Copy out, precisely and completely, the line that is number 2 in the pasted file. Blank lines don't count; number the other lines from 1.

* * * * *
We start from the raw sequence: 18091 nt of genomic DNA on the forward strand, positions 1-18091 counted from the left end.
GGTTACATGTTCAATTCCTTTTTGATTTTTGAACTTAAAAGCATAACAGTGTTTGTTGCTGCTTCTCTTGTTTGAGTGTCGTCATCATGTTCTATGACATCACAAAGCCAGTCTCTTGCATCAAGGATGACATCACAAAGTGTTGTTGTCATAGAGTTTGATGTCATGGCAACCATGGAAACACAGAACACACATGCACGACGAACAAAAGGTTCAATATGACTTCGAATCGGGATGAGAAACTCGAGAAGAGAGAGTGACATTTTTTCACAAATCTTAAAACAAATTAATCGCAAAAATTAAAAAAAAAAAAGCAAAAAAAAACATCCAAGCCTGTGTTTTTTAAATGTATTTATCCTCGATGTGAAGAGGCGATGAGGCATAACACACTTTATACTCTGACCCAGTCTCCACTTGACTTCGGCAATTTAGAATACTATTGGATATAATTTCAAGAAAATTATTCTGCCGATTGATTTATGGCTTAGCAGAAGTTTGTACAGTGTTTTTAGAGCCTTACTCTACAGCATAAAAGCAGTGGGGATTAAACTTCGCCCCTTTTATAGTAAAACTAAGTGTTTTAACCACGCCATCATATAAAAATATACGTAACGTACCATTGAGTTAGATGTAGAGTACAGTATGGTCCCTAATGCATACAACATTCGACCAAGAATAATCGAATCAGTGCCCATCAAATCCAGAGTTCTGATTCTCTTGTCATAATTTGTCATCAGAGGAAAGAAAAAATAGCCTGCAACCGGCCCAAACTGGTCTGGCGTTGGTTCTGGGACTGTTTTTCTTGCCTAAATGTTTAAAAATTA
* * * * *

GGTTACATGTTCAATTCCTTTTTGATTTTTGAACTTAAAAGCATAACAGTGTTTGTTGCTGCTTCTCTTGTTTGAGTGTCGTCATCATGTTCTATGACATCACAAAGCCAGTCTCTTGCATCAAGGATGACATCACAAAGTGTTGTTGTCATAGAGTTTGATGTCATGGCAACCATGGAAACACAGAACACACATGCACGACGAACAAAAGGTTCAATATGACTTCGAATCGGGATGAGAAACTCGAGAAGAGAGAGTGACATTTTTTCACAAATCTTAAAACAAATTAATCGCAAAAATTAAAAAAAAAAAAGCAAAAAAAAACATCCAAGCCTGTGTTTTTTAAATGTATTTATCCTCGATGTGAAGAGGCGATGAGGCATAACACACTTTATACTCTGACCCAGTCTCCACTTGACTTCGGCAATTTAGAATACTATTGGATATAATTTCAAGAAAATTATTCTGCCGATTGATTTATGGCTTAGCAGAAGTTTGTACAGTGTTTTTAGAGCCTTACTCTACAGCATAAAAGCAGTGGGGATTAAACTTCGCCCCTTTTATAGTAAAACTAAGTGTTTTAACCACGCCATCATATAAAAATATACGTAACGTACCATTGAGTTAGATGTAGAGTACAGTATGGTCCCTAATGCATACAACATTCGACCAAGAATAATCGAATCAGTGCCCATCAAATCCAGAGTTCTGATTCTCTTGTCATAATTTGTCATCAGAGGAAAGAAAAAATAGCCTGCAACCGGCCCAAACTGGTCTGGCGTTGGTTCTGGGACTGTTTTTCTTGCCTAAATGTTTAAAAATTA